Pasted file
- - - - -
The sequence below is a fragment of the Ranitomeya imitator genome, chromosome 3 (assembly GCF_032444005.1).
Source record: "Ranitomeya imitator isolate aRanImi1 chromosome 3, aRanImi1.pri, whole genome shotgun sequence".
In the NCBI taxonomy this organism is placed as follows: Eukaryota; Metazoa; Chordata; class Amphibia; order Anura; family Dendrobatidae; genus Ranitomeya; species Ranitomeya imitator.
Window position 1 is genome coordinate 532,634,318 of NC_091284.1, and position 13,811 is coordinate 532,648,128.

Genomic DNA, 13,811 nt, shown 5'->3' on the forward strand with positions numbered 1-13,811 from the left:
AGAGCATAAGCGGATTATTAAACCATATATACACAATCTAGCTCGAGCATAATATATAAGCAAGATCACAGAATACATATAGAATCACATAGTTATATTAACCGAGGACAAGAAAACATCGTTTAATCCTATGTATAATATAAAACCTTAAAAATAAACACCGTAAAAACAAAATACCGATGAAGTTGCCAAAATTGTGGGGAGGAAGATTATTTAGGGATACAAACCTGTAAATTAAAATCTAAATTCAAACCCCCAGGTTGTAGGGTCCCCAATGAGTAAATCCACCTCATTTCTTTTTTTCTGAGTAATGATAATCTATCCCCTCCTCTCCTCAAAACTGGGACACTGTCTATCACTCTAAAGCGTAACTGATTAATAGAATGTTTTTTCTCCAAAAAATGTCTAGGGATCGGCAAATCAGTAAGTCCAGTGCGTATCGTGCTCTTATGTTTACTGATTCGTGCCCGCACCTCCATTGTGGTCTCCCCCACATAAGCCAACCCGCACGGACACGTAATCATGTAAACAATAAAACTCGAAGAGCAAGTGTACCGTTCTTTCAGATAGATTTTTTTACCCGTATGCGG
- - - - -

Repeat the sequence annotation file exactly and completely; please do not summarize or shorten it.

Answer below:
The sequence below is a fragment of the Ranitomeya imitator genome, chromosome 3 (assembly GCF_032444005.1).
Source record: "Ranitomeya imitator isolate aRanImi1 chromosome 3, aRanImi1.pri, whole genome shotgun sequence".
In the NCBI taxonomy this organism is placed as follows: Eukaryota; Metazoa; Chordata; class Amphibia; order Anura; family Dendrobatidae; genus Ranitomeya; species Ranitomeya imitator.
Window position 1 is genome coordinate 532,634,318 of NC_091284.1, and position 13,811 is coordinate 532,648,128.

Genomic DNA, 13,811 nt, shown 5'->3' on the forward strand with positions numbered 1-13,811 from the left:
AGAGCATAAGCGGATTATTAAACCATATATACACAATCTAGCTCGAGCATAATATATAAGCAAGATCACAGAATACATATAGAATCACATAGTTATATTAACCGAGGACAAGAAAACATCGTTTAATCCTATGTATAATATAAAACCTTAAAAATAAACACCGTAAAAACAAAATACCGATGAAGTTGCCAAAATTGTGGGGAGGAAGATTATTTAGGGATACAAACCTGTAAATTAAAATCTAAATTCAAACCCCCAGGTTGTAGGGTCCCCAATGAGTAAATCCACCTCATTTCTTTTTTTCTGAGTAATGATAATCTATCCCCTCCTCTCCTCAAAACTGGGACACTGTCTATCACTCTAAAGCGTAACTGATTAATAGAATGTTTTTTCTCCAAAAAATGTCTAGGGATCGGCAAATCAGTAAGTCCAGTGCGTATCGTGCTCTTATGTTTACTGATTCGTGCCCGCACCTCCATTGTGGTCTCCCCCACATAAGCCAACCCGCACGGACACGTAATCATGTAAACAATAAAACTCGAAGAGCAAGTGTACCGTTCTTTCAGATAGATTTTTTTACCCGTATGCGG